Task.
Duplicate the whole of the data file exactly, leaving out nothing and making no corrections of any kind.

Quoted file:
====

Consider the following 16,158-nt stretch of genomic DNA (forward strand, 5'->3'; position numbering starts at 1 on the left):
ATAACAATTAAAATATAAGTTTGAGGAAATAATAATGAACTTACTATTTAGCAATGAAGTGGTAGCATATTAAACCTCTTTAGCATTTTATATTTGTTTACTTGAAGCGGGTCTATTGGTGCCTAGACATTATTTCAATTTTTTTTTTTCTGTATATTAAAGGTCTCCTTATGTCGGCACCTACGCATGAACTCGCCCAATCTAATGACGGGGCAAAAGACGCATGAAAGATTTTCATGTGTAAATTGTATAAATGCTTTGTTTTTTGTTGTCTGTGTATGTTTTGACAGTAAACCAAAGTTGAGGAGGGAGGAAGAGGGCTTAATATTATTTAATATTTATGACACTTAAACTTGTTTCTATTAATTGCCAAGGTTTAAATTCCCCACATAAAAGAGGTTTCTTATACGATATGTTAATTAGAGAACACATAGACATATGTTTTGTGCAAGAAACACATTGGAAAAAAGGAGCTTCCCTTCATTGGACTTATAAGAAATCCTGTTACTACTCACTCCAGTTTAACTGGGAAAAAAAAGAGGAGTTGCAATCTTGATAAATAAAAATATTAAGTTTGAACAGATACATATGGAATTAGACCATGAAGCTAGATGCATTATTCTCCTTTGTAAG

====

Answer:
Consider the following 16,158-nt stretch of genomic DNA (forward strand, 5'->3'; position numbering starts at 1 on the left):
ATAACAATTAAAATATAAGTTTGAGGAAATAATAATGAACTTACTATTTAGCAATGAAGTGGTAGCATATTAAACCTCTTTAGCATTTTATATTTGTTTACTTGAAGCGGGTCTATTGGTGCCTAGACATTATTTCAATTTTTTTTTTTCTGTATATTAAAGGTCTCCTTATGTCGGCACCTACGCATGAACTCGCCCAATCTAATGACGGGGCAAAAGACGCATGAAAGATTTTCATGTGTAAATTGTATAAATGCTTTGTTTTTTGTTGTCTGTGTATGTTTTGACAGTAAACCAAAGTTGAGGAGGGAGGAAGAGGGCTTAATATTATTTAATATTTATGACACTTAAACTTGTTTCTATTAATTGCCAAGGTTTAAATTCCCCACATAAAAGAGGTTTCTTATACGATATGTTAATTAGAGAACACATAGACATATGTTTTGTGCAAGAAACACATTGGAAAAAAGGAGCTTCCCTTCATTGGACTTATAAGAAATCCTGTTACTACTCACTCCAGTTTAACTGGGAAAAAAAAGAGGAGTTGCAATCTTGATAAATAAAAATATTAAGTTTGAACAGATACATATGGAATTAGACCATGAAGCTAGATGCATTATTCTCCTTTGTAAG